It’s just over two weeks since I returned from my 3-day Grand Tour, travelling mainly by train on a round trip which began and ended in Coventry and visited the south west of England and the north east of Scotland. Since then it’s been a busy period – I’ve been abroad for a conference and have quite a lot of work to complete arising from that – but I have spent time reflecting on the Tour (if very little time yet reviewing the photographs that were taken). My thoughts fall into three categories: practicality, photographic and experiential.
I spent a lot of time planning the Tour and believed that it would work well. And in practice everything generally did. With one exception the trains were on time (the Inverness to Aberdeen train was 45 minutes late). The total distance was 1,977 miles which took almost exactly 70 hours to cover. Whilst at first glance this appears impressive, it does mean my average speed was only just over 28 mph! The breakdown of the time spent travelling, awaiting connections and other activities is shown in the pie diagram.
I did ponder staying overnight in Kyle of Lochalsh, which would have had the benefit of travelling in daylight for the entirety of the journey to Aberdeen. It would also, of course, have added on a whole day and increased the cost. On balance I would stick with the way I did it; for some reason, I gain more satisfaction from completing the journey in 72 hours than I would if it had taken 96.
One option I considered was, upon arrival in Penzance, to catch the sleeper train to London. This would have got me back to Coventry five hours earlier the next day. But there is only half an hour between the train from Aberdeen arriving and the sleeper departing, which I decided was cutting it a bit fine. Moreover, I’d never visited Penzance and wanted to see a least a little of it before I departed.
The main purpose of the Tour was not photographic. Having said that, I took a lot of photographs – over 700. The approach was very different from my usual one. Normally, my method is very measured; I use a tripod, make use of the camera histogram to help determine exposure and will wait for the right light before I take the picture. On the Tour, pictures were taken from a moving train and any artistic merit they have is due as much to serendipity as to my skill. And without previsualising the finished image as I’m taking the picture, I am finding the editing challenging; whether an image should be high key or low key is generally obvious to me as I seek to reproduce the emotional response that I felt as I took the picture, but that context is absent from the Tour photographs.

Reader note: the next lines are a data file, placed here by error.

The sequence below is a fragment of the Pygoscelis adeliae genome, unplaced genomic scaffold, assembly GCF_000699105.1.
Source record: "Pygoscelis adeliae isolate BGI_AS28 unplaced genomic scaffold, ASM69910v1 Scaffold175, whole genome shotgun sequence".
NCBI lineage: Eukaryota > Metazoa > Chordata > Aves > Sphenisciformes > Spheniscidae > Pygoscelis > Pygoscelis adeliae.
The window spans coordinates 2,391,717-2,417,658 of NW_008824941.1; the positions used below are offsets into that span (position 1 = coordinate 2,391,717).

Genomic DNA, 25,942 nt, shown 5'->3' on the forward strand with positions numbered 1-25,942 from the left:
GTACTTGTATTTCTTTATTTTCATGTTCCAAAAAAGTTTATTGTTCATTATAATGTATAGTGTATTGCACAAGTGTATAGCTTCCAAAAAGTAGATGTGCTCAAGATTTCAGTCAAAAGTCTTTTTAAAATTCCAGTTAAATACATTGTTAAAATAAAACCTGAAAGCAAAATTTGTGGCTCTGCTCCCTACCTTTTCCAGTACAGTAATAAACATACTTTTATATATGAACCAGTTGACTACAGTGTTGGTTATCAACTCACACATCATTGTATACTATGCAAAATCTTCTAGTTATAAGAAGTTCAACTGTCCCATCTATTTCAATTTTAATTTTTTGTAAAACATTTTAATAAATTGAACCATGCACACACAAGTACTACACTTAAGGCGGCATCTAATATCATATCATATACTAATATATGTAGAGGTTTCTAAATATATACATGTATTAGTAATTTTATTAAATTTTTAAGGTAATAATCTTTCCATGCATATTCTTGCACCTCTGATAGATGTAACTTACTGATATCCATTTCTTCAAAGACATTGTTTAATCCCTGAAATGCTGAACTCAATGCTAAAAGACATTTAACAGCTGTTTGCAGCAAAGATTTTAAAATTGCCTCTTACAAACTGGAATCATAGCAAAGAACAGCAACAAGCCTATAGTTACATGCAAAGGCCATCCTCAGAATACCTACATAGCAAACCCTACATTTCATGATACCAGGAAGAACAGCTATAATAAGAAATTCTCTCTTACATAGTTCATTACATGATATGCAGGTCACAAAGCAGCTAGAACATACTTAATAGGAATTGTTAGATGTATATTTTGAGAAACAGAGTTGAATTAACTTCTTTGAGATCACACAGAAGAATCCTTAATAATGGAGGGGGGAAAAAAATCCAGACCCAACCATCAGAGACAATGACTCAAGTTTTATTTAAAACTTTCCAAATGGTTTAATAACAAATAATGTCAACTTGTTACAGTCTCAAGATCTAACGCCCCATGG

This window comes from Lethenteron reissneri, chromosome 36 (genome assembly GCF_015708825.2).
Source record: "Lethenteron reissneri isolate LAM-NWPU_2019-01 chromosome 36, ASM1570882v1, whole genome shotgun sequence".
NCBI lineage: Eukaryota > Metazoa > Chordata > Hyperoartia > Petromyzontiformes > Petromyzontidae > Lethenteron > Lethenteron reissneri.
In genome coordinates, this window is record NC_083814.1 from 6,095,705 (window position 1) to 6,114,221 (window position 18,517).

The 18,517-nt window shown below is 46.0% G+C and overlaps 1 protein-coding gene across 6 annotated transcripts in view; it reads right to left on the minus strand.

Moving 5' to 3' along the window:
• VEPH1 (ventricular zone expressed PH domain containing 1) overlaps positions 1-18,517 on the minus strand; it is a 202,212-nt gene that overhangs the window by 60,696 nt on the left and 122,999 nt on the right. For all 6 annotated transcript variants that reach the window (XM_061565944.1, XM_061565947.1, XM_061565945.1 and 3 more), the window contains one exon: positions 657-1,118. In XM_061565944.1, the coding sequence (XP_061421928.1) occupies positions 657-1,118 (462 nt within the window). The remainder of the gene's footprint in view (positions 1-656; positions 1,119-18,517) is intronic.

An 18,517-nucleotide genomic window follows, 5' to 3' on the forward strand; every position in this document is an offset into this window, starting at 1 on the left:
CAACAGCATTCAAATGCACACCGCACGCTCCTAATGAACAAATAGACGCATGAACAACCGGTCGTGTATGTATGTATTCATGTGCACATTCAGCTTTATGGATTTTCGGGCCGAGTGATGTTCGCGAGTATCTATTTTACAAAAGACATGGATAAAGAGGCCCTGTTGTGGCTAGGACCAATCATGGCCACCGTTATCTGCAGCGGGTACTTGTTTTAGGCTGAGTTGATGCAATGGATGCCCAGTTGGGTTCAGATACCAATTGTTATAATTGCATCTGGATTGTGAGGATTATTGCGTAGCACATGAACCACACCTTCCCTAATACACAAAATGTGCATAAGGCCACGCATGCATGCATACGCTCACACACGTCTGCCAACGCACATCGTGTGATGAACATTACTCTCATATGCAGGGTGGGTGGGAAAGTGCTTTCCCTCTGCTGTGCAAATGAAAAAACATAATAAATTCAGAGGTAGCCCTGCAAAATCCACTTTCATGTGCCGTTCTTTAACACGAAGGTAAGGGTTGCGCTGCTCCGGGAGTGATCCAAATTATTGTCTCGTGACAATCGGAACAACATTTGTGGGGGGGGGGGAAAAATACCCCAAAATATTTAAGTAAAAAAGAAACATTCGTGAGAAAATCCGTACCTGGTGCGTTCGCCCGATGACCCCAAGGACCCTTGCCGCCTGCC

Many of the pictures also suffer from artefacts created by reflections from inside the train (hence, in part, the title of this blog). I’m not sure why these cause me concern; after all, I’m not making any secret of the fact that they were taken on a train and reflections are practically unavoidable. But they do. Overall, it does seem a long way from my photographic aspirations.
But I do like some of the photographs. The speed blur of the foreground against a sharp background often works well. The reflections can on occasion be interesting in themselves, as in the featured photograph for this blog. In the next week or two, I’ll publish a selection here and you can reach a view yourself.
In the end, did I enjoy the Grand Tour experience? The answer is definitely yes. Sitting for many hours on a train, alternating between looking at the scenery and reading may not be for everybody but for me it was everything I hoped it would be. I find watching the world go by with no personal effort required tremendously relaxing. And some of that scenery is world class; the coastal scenery in both Scotland and Devon, the Highland mountains, even some of the industrial landscapes of the Midlands are hugely impressive, no doubt helped by the generally good weather I enjoyed.
Would I do it again? No, once was enough. But there are other, equally interesting rail journeys that I might take one day…